The variable-length record contents depend on the shape type, which must be either the shape type given in the file header or Null. The following are the possible shape types:

Value Shape type Fields
0 Null shape None
1 Point X, Y
3 Polyline MBR, Number of parts, Number of points, Parts, Points
5 Polygon MBR, Number of parts, Number of points, Parts, Points
8 MultiPoint MBR, Number of points, Points
11 PointZ X, Y, Z

Optional: M

13 PolylineZ Mandatory: MBR, Number of parts, Number of points, Parts, Points, Z range, Z array

Optional: M range, M array

15 PolygonZ Mandatory: MBR, Number of parts, Number of points, Parts, Points, Z range, Z array

Optional: M range, M array

18 MultiPointZ Mandatory: MBR, Number of points, Points, Z range, Z array

Optional: M range, M array

21 PointM X, Y, M
23 PolylineM Mandatory: MBR, Number of parts, Number of points, Parts, Points

Optional: M range, M array

25 PolygonM Mandatory: MBR, Number of parts, Number of points, Parts, Points

Optional: M range, M array

28 MultiPointM Mandatory: MBR, Number of points, Points

Optional Fields: M range, M array

31 MultiPatch Mandatory: MBR, Number of parts, Number of points, Parts, Part types, Points, Z range, Z array

Optional: M range, M array

Shapefile shape index format (.shx)[edit]

The index contains positional index of the feature geometry and the same 100-byte header as the .shp file, followed by any number of 8-byte fixed-length records which consist of the following two fields:

Bytes Type Endianness Usage
0–3 int32 big Record offset (in 16-bit words)
4–7 int32 big Record length (in 16-bit words)

Using this index, it is possible to seek backwards in the shapefile by, first, seeking backwards in the shape index (which is possible because it uses fixed-length records), then reading the record offset, and using that offset to seek to the correct position in the .shp file. It is also possible to seek forwards an arbitrary number of records using the same method.

It is possible to generate the complete index file given a lone .shp file. However, since a shapefile is supposed to always contain an index, doing so counts as repairing a corrupt file.[2]

Shapefile attribute format (.dbf)[edit]

This file stores the attributes for each shape; it uses the dBase IV format. The format is public knowledge, and has been implemented in many dBase clones known as xBase. The open-source shapefile C library, for example, calls its format "xBase" even though it's plain dBase IV.[3]

The names and values of attributes are not standardized, and will be different depending on the source of the shapefile.

Shapefile spatial index format (.sbn)[edit]

This is a binary spatial index file, which is used only by Esri software. The format is not documented by Esri. However it has been reverse-engineered and documented by the open source community. The 100-byte header is similar to the one in .shp.[4] It is not currently implemented by other vendors. The .sbn file is not strictly necessary, since the .shp file contains all of the information necessary to successfully parse the spatial data.


Topology and the shapefile format[edit]

The shapefile format does not have the ability to store topological information. The ESRI ArcInfo coverages and personal/file/enterprise geodatabases do have the ability to store feature topology.

Spatial representation[edit]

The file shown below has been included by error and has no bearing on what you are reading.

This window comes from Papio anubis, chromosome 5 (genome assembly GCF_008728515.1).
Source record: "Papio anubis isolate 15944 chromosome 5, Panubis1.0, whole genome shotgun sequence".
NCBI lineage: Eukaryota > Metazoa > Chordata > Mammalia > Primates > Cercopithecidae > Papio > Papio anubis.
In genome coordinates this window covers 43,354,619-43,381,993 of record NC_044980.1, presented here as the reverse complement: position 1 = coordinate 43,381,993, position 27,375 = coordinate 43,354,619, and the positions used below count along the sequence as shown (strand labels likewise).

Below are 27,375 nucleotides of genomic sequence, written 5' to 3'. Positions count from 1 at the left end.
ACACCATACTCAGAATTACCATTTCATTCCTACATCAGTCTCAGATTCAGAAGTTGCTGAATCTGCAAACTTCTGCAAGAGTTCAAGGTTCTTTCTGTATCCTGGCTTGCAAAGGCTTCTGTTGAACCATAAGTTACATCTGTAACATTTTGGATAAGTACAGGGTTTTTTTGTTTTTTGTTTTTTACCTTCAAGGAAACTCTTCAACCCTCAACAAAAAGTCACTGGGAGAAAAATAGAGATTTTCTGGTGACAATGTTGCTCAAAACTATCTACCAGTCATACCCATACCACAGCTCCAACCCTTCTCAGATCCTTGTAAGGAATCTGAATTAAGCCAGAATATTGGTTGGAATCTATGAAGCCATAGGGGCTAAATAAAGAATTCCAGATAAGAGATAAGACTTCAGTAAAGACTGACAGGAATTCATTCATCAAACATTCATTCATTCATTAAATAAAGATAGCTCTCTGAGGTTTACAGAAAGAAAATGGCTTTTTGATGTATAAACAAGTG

The edges of a polyline or polygon are composed of points. The spacing of the points implicitly determines the scale at which the feature is useful visually. Exceeding that scale results in jagged representation. Additional points would be required to achieve smooth shapes at greater scales. For features better represented by smooth curves, the polygon representation requires much more data storage than, for example, splines, which can capture smoothly varying shapes efficiently. None of the shapefile format types supports splines.

Data storage[edit]

The size of both .shp and .dbf component files cannot exceed 2 GB (or 231 bytes) — around 70 million point features at best.[5] The maximum number of feature for other geometry types varies depending on the number of vertices used.

The attribute database format for the .dbf component file is based on an older dBase standard. This database format inherently has a number of limitations:[5]

  • While the current dBase standard, and GDAL/OGR (the main open source software library for reading and writing shapefile format datasets) support null values, ESRI software represents these values as zeros — a very serious issue for analyzing quantitative data, as it may skew representation and statistics if null quantities are represented as zero
  • Poor support for Unicode field names or field storage
  • Maximum length of field names is 10 characters
  • Maximum number of fields is 255
  • Supported field types are: floating point (13 character storage), integer (4 or 9 character storage), date (no time storage; 8 character storage), and text (maximum 254 character storage)
  • Floating point numbers may contain rounding errors since they are stored as text

Mixing shape types[edit]

Because the shape type precedes each geometry record, a shapefile is technically capable of storing a mixture of different shape types. However, the specification states, "All the non-Null shapes in a shapefile are required to be of the same shape type." Therefore, this ability to mix shape types must be limited to interspersing null shapes with the single shape type declared in the file's header. A shapefile must not contain both polyline and polygon data, for example, the descriptions for a well (point), a river (polyline), and a lake (polygon) would be stored in three separate datasets.

See also[edit]

External links[edit]


  1. ^ a b c ESRI (July 1998). "ESRI Shapefile Technical Description" (PDF). Retrieved 2007-07-04. {{cite journal}}: Cite journal requires |journal= (help)
  2. ^ Rollason, Ed. "qgis - Creating missing .shx file?". Geographic Information Systems Stack Exchange.
  3. ^ "Shapefile C Library V1.2".
  4. ^ (PDF). 13 August 2016 Archived from the original on 13 August 2016. {{cite web}}: Missing or empty |title= (help)CS1 maint: bot: original URL status unknown (link)
  5. ^ a b "ArcGIS Desktop 9.3 Help – Geoprocessing considerations for shapefile output". Esri. April 24, 2009.
  6. ^ Egger, Manfred. "Shapefile Projectionfinder" (PDF).
  7. ^ "Shapefile Projectionfinder".